HANAPEPE — The charismatic creatures have worldwide appeal, and in Hawai‘i, humpback whales draw people to coastlines and tour boats to get better views of the marine mammals.
But who are the whales?
Presented by the Friends of the Hanapepe Public Library, Kalasara Setaysha will lead a discussion titled “Who are the Whales?” Thursday during the monthly lecture series on the Hawaiian marine environment.
The public is invited to the free presentation, which runs from 6 to 7:30 p.m. at the Hanapepe Public Library meeting room located at 4490 Kona Road in Hanapepe.
Setaysha, the vice chair of Kohola Leo, will be discussing the biology and behaviors of humpback whales, which return to breeding grounds in Hawai‘i during the winter and spring.
Evidence indicates humpback whales are extremely intelligent with complex social relationships, culture and language.
“As we put the pieces together, we find that we may have more in common with our ocean friends than previously thought,” Setaysha says in a news release.
During the presentation, Setaysha will discuss threats and challenges to whales and their habitat, along with what the public can do to help.
Kohola Leo is a local organization which serves to be a voice for whales.
The organization aims to generate care, compassion and action from the public to help protect the whales and their habitat through education and public outreach, including the sponsorship of free monthly movie showings about cetaceans and other ocean-related topics.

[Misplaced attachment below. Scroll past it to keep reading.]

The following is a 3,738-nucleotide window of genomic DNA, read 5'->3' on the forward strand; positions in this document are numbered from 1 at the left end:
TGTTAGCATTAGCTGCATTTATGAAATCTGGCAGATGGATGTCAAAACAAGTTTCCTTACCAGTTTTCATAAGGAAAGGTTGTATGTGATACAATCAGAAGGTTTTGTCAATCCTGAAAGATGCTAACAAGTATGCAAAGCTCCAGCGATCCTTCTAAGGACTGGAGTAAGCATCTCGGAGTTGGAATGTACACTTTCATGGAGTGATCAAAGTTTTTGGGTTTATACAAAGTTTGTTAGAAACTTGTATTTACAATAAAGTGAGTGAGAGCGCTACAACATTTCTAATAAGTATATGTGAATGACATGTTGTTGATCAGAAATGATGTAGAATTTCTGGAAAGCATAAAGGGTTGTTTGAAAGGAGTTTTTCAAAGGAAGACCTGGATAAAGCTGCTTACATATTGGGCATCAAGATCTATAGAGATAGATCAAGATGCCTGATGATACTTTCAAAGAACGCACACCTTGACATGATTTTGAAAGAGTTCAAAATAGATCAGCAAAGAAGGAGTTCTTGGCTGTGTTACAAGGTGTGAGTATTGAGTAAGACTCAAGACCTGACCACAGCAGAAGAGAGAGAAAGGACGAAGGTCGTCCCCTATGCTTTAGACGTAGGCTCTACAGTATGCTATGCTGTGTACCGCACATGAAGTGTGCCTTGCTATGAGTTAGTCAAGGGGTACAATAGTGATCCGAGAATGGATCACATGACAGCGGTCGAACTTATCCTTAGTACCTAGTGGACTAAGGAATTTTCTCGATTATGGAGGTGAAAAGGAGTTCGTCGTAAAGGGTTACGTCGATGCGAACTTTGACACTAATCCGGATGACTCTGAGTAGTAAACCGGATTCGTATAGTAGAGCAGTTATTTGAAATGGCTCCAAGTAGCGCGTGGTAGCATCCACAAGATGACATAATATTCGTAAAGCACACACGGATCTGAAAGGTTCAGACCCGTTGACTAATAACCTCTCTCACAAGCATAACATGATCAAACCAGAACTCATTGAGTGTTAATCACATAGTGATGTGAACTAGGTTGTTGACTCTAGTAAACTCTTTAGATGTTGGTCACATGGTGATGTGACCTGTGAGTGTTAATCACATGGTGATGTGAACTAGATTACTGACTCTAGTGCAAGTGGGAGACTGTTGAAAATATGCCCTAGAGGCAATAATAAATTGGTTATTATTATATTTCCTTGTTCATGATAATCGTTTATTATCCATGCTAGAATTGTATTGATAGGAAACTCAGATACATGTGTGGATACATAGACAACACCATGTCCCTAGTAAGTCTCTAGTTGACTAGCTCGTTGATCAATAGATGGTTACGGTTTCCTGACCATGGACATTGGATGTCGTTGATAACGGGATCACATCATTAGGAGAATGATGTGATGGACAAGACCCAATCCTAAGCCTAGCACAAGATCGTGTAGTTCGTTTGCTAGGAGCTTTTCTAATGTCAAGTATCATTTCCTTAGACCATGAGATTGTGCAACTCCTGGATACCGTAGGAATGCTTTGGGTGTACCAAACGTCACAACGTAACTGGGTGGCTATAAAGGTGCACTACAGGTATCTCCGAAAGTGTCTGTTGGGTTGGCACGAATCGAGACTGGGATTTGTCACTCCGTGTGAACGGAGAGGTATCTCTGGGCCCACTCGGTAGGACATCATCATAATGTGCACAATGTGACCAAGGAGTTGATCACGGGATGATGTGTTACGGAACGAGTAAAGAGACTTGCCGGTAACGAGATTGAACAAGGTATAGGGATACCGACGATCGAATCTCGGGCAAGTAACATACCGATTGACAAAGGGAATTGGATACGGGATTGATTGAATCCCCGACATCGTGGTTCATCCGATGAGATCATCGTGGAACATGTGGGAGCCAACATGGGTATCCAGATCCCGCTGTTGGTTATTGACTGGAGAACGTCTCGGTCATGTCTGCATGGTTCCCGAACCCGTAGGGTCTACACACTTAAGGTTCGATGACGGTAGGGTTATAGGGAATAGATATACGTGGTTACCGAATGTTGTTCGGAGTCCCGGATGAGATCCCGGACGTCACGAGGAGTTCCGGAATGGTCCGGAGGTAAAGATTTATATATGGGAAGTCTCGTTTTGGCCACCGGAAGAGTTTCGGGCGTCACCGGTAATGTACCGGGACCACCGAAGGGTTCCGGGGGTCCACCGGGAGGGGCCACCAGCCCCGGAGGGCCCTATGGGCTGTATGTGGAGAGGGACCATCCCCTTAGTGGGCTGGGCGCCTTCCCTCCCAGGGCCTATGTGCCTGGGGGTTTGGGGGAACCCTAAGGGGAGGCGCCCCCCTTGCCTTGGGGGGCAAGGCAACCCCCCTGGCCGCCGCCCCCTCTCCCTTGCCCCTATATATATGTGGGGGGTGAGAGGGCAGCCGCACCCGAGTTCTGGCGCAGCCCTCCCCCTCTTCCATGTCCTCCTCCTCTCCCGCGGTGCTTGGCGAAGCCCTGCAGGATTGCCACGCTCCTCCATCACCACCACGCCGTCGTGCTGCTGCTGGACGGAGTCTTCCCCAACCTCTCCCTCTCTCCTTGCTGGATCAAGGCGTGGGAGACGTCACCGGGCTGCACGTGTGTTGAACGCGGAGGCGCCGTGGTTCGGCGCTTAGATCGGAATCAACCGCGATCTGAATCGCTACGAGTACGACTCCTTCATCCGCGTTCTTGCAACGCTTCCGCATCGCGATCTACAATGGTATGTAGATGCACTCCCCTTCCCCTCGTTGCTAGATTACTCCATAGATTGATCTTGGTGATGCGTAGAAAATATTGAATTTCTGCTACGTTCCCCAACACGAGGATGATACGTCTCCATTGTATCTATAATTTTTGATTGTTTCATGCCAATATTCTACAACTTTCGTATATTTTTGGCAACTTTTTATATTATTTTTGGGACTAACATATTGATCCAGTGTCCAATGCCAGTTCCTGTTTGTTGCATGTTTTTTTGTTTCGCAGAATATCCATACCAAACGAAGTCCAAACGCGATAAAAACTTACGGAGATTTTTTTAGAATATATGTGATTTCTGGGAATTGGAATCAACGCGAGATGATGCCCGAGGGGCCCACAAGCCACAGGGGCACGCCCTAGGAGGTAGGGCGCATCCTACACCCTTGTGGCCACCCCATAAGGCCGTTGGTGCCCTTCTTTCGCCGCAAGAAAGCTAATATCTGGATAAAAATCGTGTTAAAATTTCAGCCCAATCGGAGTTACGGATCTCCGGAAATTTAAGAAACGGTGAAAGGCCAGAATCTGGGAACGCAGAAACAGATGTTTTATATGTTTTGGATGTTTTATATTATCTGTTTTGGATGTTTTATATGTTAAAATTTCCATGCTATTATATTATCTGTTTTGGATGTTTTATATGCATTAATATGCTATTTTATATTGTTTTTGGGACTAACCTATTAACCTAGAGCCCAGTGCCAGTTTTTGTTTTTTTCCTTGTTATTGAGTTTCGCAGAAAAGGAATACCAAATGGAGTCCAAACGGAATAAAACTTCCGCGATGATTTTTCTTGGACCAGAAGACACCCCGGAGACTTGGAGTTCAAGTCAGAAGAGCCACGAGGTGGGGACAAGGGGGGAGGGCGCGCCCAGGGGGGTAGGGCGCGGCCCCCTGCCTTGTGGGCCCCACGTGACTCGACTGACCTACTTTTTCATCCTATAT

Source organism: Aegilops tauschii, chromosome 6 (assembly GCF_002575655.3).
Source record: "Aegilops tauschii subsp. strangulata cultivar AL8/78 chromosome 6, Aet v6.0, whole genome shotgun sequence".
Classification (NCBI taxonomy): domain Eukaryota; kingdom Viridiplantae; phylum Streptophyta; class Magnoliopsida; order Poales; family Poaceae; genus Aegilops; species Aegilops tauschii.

Ahead of the arrival of the humpback whales, Kohola Leo hosts the annual Welcome Home, Whales ceremony in Kapa‘a as well as conducting presentations at various venues, advocating for whale protection.
Setaysha became inspired to learn about cetacean worlds at 6 years old when three orca approached her family’s dive boat.
She has spent time with cetaceans in the United States, Tahiti, Australia, Dominican Republic, Mexico, Costa Rica and Panama, learning the different sanctuary styles of management to protect whales from human negligence and misunderstanding.
She has been a voice for the whales for much of her adult life through outreach and education.
Setaysha has been friends with the Ocean Mammal Institute for 16 years and part of the Hawai‘i Noise Coalition, supporting an international ban on the use of certain sonar.
The Hawaiian Marine Environment lecture series took a break during January and returns with Setaysha’s presentation.
Call 335-8414 for more information.